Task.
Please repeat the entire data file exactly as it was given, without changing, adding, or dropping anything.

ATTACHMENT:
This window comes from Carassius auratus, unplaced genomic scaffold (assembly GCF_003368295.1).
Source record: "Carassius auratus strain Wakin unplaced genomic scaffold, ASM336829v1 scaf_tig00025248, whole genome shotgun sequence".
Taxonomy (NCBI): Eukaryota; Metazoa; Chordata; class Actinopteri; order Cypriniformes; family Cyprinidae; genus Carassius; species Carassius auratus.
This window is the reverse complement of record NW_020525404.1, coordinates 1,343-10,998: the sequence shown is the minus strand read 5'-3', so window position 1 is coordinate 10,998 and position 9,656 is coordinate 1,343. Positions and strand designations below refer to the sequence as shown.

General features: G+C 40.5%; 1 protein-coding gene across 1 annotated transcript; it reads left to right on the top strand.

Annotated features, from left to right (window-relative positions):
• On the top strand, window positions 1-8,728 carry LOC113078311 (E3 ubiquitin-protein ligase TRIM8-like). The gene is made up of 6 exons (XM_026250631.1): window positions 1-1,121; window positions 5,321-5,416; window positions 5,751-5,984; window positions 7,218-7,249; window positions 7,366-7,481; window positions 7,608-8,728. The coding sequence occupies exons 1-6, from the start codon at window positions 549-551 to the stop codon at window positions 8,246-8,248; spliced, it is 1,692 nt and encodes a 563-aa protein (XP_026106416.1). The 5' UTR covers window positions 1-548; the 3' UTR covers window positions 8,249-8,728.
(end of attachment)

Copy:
This window comes from Carassius auratus, unplaced genomic scaffold (assembly GCF_003368295.1).
Source record: "Carassius auratus strain Wakin unplaced genomic scaffold, ASM336829v1 scaf_tig00025248, whole genome shotgun sequence".
Taxonomy (NCBI): Eukaryota; Metazoa; Chordata; class Actinopteri; order Cypriniformes; family Cyprinidae; genus Carassius; species Carassius auratus.
This window is the reverse complement of record NW_020525404.1, coordinates 1,343-10,998: the sequence shown is the minus strand read 5'-3', so window position 1 is coordinate 10,998 and position 9,656 is coordinate 1,343. Positions and strand designations below refer to the sequence as shown.

General features: G+C 40.5%; 1 protein-coding gene across 1 annotated transcript; it reads left to right on the top strand.

Annotated features, from left to right (window-relative positions):
• On the top strand, window positions 1-8,728 carry LOC113078311 (E3 ubiquitin-protein ligase TRIM8-like). The gene is made up of 6 exons (XM_026250631.1): window positions 1-1,121; window positions 5,321-5,416; window positions 5,751-5,984; window positions 7,218-7,249; window positions 7,366-7,481; window positions 7,608-8,728. The coding sequence occupies exons 1-6, from the start codon at window positions 549-551 to the stop codon at window positions 8,246-8,248; spliced, it is 1,692 nt and encodes a 563-aa protein (XP_026106416.1). The 5' UTR covers window positions 1-548; the 3' UTR covers window positions 8,249-8,728.